Deloitte has said it isn’t responsible for the current condition of the Florida system because it wasn’t hired to maintain it.
Lawson resigned on Aug. 31. Similar crises led to the resignation or firing of officials in at least seven other states.
Shortcomings of Survey
The Harvard/UC research might not accurately reflect the timeliness of benefit payments by state, according to Cher Haavind, a spokeswoman for Colorado’s labor department. The report showed Colorado had paid only 25% of survey respondents, but Haavind said her department has consistently ranked in the top 10 this year on U.S. Department of Labor scorecards for speed of benefit payments.
“We wholeheartedly disagree with the findings in the Harvard study,” Haavind said. “Colorado’s UI program has in fact been cited for a number of achievements in performance, including our ability to consistently and timely pay benefits.”
Doug Holmes, the former director of Ohio’s unemployment program and now a lobbyist on behalf of employers, also questioned the research. He noted the survey size was small and relied on outreach via Facebook to respondents who were offered a financial incentive to participate.
“A lot of people have recognized the need to improve systems that states rely on to process these applications. No question about that,” Holmes said. But he questioned some of the specific conclusions of the research and said its authors seemed to mistakenly think of unemployment as a public assistance program.
“If the purpose is to address broad macroeconomic issues with a public assistance program, that is hard to administer on top of an unemployment insurance program that’s paid for by employers,” he said. “It’s a very important distinction to make.”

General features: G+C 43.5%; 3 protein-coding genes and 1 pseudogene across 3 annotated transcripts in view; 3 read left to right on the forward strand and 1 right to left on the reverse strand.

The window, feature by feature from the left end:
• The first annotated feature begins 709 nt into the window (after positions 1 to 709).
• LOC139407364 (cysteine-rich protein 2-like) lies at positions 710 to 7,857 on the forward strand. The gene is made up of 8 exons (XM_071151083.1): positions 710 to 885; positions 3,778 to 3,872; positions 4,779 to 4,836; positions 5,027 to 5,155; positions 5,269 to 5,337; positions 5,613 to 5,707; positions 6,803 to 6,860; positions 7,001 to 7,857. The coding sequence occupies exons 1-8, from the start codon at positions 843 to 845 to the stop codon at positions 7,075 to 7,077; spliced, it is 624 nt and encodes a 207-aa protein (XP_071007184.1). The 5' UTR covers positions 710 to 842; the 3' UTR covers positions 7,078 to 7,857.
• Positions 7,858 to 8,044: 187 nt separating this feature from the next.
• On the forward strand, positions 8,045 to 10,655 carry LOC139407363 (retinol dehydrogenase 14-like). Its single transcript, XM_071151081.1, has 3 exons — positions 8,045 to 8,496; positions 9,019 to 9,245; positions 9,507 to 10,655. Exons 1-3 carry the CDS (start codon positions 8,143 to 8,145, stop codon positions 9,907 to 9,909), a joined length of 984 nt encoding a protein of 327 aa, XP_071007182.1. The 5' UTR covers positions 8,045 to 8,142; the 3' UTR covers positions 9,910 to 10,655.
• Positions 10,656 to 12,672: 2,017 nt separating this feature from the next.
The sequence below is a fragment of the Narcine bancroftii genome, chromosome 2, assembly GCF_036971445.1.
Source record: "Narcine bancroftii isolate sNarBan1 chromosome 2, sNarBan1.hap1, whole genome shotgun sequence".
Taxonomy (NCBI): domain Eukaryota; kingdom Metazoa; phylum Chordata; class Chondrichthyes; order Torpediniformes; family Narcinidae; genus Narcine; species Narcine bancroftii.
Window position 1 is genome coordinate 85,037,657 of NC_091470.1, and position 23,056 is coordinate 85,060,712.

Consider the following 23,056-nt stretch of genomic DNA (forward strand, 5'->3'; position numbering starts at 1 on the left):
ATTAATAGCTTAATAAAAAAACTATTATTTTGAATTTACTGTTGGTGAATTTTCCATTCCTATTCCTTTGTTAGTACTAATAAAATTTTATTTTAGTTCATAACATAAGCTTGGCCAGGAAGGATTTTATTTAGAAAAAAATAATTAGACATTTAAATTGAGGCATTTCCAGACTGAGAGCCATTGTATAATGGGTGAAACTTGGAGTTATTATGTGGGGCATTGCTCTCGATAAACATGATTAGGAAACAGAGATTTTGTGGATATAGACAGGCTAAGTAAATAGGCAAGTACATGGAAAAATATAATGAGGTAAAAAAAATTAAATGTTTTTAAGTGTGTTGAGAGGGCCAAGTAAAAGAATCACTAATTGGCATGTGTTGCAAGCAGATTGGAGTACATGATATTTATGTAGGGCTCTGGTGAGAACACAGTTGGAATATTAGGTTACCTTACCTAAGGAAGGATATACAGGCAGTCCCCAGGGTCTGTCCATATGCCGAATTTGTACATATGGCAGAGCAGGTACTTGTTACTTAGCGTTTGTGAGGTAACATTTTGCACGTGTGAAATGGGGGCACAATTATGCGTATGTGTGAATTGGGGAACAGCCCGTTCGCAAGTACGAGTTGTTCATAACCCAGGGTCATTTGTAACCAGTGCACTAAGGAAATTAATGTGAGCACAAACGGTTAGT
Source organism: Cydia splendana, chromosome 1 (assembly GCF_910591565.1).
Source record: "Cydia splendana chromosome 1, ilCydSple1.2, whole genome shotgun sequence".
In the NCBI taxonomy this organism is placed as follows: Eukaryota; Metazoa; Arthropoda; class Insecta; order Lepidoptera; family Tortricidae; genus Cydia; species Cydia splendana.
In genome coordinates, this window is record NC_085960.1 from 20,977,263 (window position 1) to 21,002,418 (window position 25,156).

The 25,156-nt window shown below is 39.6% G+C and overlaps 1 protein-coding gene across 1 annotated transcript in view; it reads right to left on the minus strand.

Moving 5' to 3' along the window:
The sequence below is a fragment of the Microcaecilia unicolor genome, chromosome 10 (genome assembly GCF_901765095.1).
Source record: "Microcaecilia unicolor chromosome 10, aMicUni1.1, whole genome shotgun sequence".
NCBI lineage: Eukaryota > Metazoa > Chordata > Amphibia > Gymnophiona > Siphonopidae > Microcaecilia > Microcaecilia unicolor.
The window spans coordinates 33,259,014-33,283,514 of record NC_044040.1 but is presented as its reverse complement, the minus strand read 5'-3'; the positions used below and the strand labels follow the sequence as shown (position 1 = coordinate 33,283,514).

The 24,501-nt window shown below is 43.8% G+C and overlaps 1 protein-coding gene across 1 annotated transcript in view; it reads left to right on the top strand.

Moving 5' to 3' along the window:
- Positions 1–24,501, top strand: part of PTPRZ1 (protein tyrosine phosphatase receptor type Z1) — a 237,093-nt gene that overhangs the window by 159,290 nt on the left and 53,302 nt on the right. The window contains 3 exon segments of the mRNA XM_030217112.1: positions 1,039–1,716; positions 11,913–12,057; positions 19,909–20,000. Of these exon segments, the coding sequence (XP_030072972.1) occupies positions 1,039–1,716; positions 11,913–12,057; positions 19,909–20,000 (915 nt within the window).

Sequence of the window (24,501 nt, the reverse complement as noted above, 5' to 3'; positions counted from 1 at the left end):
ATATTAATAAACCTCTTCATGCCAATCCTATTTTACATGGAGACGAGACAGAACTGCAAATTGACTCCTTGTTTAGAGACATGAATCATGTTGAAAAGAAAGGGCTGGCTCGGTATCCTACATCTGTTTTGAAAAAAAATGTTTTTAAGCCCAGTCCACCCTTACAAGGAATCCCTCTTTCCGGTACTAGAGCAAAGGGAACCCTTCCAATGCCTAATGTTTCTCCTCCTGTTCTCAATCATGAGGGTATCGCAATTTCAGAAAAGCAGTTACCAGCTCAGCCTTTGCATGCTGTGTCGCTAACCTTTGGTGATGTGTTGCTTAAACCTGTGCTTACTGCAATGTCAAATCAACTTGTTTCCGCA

Harknett, the report’s coauthor, said she and Schneider have been conducting similar surveys for five years as part of the Shift Project—a research effort they cofounded to interview hourly workers about their experiences and the effects of unpredictable work schedules. The sample size of this survey is larger than many presidential election polls, she said, and they have techniques for avoiding biases and overweighting of particular demographic groups.
Addressing the skepticism about the results, Harknett said any potential biases in the survey sample should have pushed all states up or down together.
“When we’re making comparisons across groups” within our own data set, “we worry less about that problem,” she said.
“I do think it’s important to acknowledge, if we went out four or five months in the survey, we will see the percent getting UI creep up over time,” Harknett added. “But what we can say is there are a whole lot of people not getting UI for a long time.”
More Resources Needed
The research reinforces the observations many policy analysts have made since March: that state unemployment systems often run on outdated computer systems and without adequate staffing or other resources, said Isabel Soto, director of labor market policy for American Action Forum.
“It kind of feels like a broken record at this point. We need to update the systems,” she said. But because the nation was enjoying unusually low unemployment rates and strong economic forecasts prior to the pandemic, the problem wasn’t on the radar for state policymakers until it was too late.
“We were in a moment of record unemployment,” Soto said. “There was no reason to be looking at these things.”
The U.S. Labor Department is in the process of reviewing how the largest states have handled unemployment benefit processing during the pandemic, with an eye toward potential improvements and policy changes.